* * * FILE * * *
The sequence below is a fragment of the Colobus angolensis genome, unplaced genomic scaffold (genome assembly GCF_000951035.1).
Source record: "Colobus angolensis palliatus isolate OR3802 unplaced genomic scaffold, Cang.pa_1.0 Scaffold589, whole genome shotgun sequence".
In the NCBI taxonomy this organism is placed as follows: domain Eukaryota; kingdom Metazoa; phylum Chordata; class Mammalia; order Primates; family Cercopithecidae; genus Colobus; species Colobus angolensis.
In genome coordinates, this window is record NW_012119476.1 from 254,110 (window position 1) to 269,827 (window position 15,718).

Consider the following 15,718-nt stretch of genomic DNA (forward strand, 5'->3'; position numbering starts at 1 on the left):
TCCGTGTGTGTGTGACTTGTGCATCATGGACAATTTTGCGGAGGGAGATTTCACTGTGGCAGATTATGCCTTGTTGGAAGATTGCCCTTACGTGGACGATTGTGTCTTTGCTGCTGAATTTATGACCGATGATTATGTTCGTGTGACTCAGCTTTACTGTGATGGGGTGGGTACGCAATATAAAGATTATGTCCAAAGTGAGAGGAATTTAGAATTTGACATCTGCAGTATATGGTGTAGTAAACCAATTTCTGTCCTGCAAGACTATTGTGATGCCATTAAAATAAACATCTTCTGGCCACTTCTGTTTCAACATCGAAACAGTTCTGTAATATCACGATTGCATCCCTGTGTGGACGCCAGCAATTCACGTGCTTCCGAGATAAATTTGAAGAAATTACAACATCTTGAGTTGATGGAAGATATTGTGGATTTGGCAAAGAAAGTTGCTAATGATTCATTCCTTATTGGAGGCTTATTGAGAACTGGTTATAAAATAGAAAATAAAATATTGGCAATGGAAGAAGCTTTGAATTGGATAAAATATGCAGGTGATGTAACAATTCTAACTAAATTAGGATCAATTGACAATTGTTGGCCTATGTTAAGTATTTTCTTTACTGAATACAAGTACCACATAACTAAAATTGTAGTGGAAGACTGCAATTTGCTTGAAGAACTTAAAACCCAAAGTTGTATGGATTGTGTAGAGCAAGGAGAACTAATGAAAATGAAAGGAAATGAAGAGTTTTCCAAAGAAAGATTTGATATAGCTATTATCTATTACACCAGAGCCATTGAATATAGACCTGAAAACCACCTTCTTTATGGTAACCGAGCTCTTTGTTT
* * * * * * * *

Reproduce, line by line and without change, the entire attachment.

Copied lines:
The sequence below is a fragment of the Colobus angolensis genome, unplaced genomic scaffold (genome assembly GCF_000951035.1).
Source record: "Colobus angolensis palliatus isolate OR3802 unplaced genomic scaffold, Cang.pa_1.0 Scaffold589, whole genome shotgun sequence".
In the NCBI taxonomy this organism is placed as follows: domain Eukaryota; kingdom Metazoa; phylum Chordata; class Mammalia; order Primates; family Cercopithecidae; genus Colobus; species Colobus angolensis.
In genome coordinates, this window is record NW_012119476.1 from 254,110 (window position 1) to 269,827 (window position 15,718).

Consider the following 15,718-nt stretch of genomic DNA (forward strand, 5'->3'; position numbering starts at 1 on the left):
TCCGTGTGTGTGTGACTTGTGCATCATGGACAATTTTGCGGAGGGAGATTTCACTGTGGCAGATTATGCCTTGTTGGAAGATTGCCCTTACGTGGACGATTGTGTCTTTGCTGCTGAATTTATGACCGATGATTATGTTCGTGTGACTCAGCTTTACTGTGATGGGGTGGGTACGCAATATAAAGATTATGTCCAAAGTGAGAGGAATTTAGAATTTGACATCTGCAGTATATGGTGTAGTAAACCAATTTCTGTCCTGCAAGACTATTGTGATGCCATTAAAATAAACATCTTCTGGCCACTTCTGTTTCAACATCGAAACAGTTCTGTAATATCACGATTGCATCCCTGTGTGGACGCCAGCAATTCACGTGCTTCCGAGATAAATTTGAAGAAATTACAACATCTTGAGTTGATGGAAGATATTGTGGATTTGGCAAAGAAAGTTGCTAATGATTCATTCCTTATTGGAGGCTTATTGAGAACTGGTTATAAAATAGAAAATAAAATATTGGCAATGGAAGAAGCTTTGAATTGGATAAAATATGCAGGTGATGTAACAATTCTAACTAAATTAGGATCAATTGACAATTGTTGGCCTATGTTAAGTATTTTCTTTACTGAATACAAGTACCACATAACTAAAATTGTAGTGGAAGACTGCAATTTGCTTGAAGAACTTAAAACCCAAAGTTGTATGGATTGTGTAGAGCAAGGAGAACTAATGAAAATGAAAGGAAATGAAGAGTTTTCCAAAGAAAGATTTGATATAGCTATTATCTATTACACCAGAGCCATTGAATATAGACCTGAAAACCACCTTCTTTATGGTAACCGAGCTCTTTGTTT